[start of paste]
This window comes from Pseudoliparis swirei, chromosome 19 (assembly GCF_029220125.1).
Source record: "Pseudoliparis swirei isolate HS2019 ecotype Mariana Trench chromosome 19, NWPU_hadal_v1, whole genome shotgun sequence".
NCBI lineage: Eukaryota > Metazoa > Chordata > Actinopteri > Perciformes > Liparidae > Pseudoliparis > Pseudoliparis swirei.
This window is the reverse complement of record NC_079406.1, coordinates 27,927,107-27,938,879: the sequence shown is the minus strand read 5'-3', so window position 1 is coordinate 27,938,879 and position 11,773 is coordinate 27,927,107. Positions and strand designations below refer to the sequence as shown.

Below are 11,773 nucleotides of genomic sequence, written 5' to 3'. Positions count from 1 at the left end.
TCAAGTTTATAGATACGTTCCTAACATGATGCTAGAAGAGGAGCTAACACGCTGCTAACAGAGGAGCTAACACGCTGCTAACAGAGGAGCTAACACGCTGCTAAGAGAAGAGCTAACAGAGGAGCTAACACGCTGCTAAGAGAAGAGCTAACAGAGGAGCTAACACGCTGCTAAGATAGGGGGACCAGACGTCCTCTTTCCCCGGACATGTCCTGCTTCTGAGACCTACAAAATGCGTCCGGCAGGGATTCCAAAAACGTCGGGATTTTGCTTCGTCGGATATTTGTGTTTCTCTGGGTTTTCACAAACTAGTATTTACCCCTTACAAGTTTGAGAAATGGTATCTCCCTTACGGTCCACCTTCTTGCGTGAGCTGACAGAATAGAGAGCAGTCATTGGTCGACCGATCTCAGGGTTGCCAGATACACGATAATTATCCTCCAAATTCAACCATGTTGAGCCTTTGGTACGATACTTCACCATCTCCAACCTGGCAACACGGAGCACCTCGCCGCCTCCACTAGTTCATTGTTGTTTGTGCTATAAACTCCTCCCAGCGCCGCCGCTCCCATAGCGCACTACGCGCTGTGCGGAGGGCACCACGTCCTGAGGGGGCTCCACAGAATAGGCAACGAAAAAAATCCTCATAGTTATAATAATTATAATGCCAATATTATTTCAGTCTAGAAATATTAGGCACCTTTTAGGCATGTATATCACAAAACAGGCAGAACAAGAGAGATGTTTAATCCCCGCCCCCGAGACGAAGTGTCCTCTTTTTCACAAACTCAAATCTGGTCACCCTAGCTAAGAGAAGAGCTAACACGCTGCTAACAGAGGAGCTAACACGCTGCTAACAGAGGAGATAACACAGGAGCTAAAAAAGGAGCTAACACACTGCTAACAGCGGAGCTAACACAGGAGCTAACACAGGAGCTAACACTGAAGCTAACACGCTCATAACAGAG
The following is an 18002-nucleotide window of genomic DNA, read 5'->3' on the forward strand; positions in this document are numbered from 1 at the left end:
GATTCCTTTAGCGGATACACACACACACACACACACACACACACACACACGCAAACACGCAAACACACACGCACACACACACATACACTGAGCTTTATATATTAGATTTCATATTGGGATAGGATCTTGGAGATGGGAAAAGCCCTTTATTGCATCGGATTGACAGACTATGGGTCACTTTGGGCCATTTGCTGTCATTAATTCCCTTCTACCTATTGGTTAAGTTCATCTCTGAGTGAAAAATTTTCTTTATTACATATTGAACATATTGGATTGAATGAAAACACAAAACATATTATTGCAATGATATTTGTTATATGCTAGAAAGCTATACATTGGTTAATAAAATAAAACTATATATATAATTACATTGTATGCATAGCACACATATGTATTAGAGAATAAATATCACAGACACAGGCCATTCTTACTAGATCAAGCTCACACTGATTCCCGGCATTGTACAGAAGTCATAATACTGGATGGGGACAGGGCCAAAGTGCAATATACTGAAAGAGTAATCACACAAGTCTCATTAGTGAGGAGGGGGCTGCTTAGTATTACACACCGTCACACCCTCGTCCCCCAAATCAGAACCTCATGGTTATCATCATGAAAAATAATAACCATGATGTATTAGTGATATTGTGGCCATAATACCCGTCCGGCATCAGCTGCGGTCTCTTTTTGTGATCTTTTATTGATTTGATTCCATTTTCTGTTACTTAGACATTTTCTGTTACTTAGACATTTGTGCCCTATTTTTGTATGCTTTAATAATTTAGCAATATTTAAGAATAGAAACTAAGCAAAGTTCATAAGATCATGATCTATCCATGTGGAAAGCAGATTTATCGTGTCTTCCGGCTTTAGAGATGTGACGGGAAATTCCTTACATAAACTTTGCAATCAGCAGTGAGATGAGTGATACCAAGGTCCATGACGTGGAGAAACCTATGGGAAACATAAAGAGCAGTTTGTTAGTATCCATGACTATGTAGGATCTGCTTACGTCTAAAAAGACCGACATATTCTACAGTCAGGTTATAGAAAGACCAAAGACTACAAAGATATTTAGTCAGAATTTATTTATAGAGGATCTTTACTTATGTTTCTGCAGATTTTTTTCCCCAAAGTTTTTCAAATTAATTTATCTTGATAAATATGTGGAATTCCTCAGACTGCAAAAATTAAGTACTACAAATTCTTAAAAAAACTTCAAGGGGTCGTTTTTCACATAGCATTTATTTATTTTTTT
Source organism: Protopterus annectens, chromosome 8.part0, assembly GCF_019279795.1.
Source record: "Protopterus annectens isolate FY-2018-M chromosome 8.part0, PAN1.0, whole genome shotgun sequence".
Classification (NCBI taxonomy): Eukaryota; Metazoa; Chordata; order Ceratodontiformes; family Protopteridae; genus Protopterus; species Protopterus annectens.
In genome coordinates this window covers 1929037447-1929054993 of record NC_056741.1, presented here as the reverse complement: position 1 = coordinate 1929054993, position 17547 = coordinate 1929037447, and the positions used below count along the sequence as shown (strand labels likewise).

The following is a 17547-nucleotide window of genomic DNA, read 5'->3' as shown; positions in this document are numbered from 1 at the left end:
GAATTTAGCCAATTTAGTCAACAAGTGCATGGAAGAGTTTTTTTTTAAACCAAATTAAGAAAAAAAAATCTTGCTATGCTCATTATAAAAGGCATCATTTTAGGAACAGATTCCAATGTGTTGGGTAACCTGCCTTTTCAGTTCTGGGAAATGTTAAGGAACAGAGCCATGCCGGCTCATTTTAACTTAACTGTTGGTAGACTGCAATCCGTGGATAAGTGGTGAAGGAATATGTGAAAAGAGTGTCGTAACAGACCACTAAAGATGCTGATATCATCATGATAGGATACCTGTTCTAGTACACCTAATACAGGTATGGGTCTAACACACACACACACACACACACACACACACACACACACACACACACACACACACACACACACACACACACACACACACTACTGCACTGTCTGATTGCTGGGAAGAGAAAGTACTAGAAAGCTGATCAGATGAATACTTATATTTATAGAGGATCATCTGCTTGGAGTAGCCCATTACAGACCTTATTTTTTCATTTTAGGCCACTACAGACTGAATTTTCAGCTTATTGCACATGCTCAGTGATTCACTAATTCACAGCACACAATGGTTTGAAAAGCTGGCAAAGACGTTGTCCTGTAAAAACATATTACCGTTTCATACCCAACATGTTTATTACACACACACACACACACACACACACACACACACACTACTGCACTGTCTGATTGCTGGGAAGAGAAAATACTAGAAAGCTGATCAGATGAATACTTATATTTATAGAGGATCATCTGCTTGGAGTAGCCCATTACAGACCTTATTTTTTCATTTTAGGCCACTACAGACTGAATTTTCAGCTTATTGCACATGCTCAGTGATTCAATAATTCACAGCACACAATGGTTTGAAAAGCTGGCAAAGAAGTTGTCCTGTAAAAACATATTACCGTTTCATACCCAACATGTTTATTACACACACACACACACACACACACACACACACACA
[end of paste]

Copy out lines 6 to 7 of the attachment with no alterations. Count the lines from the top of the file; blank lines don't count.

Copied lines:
TCAAGTTTATAGATACGTTCCTAACATGATGCTAGAAGAGGAGCTAACACGCTGCTAACAGAGGAGCTAACACGCTGCTAACAGAGGAGCTAACACGCTGCTAAGAGAAGAGCTAACAGAGGAGCTAACACGCTGCTAAGAGAAGAGCTAACAGAGGAGCTAACACGCTGCTAAGATAGGGGGACCAGACGTCCTCTTTCCCCGGACATGTCCTGCTTCTGAGACCTACAAAATGCGTCCGGCAGGGATTCCAAAAACGTCGGGATTTTGCTTCGTCGGATATTTGTGTTTCTCTGGGTTTTCACAAACTAGTATTTACCCCTTACAAGTTTGAGAAATGGTATCTCCCTTACGGTCCACCTTCTTGCGTGAGCTGACAGAATAGAGAGCAGTCATTGGTCGACCGATCTCAGGGTTGCCAGATACACGATAATTATCCTCCAAATTCAACCATGTTGAGCCTTTGGTACGATACTTCACCATCTCCAACCTGGCAACACGGAGCACCTCGCCGCCTCCACTAGTTCATTGTTGTTTGTGCTATAAACTCCTCCCAGCGCCGCCGCTCCCATAGCGCACTACGCGCTGTGCGGAGGGCACCACGTCCTGAGGGGGCTCCACAGAATAGGCAACGAAAAAAATCCTCATAGTTATAATAATTATAATGCCAATATTATTTCAGTCTAGAAATATTAGGCACCTTTTAGGCATGTATATCACAAAACAGGCAGAACAAGAGAGATGTTTAATCCCCGCCCCCGAGACGAAGTGTCCTCTTTTTCACAAACTCAAATCTGGTCACCCTAGCTAAGAGAAGAGCTAACACGCTGCTAACAGAGGAGCTAACACGCTGCTAACAGAGGAGATAACACAGGAGCTAAAAAAGGAGCTAACACACTGCTAACAGCGGAGCTAACACAGGAGCTAACACAGGAGCTAACACTGAAGCTAACACGCTCATAACAGAG
The following is an 18002-nucleotide window of genomic DNA, read 5'->3' on the forward strand; positions in this document are numbered from 1 at the left end: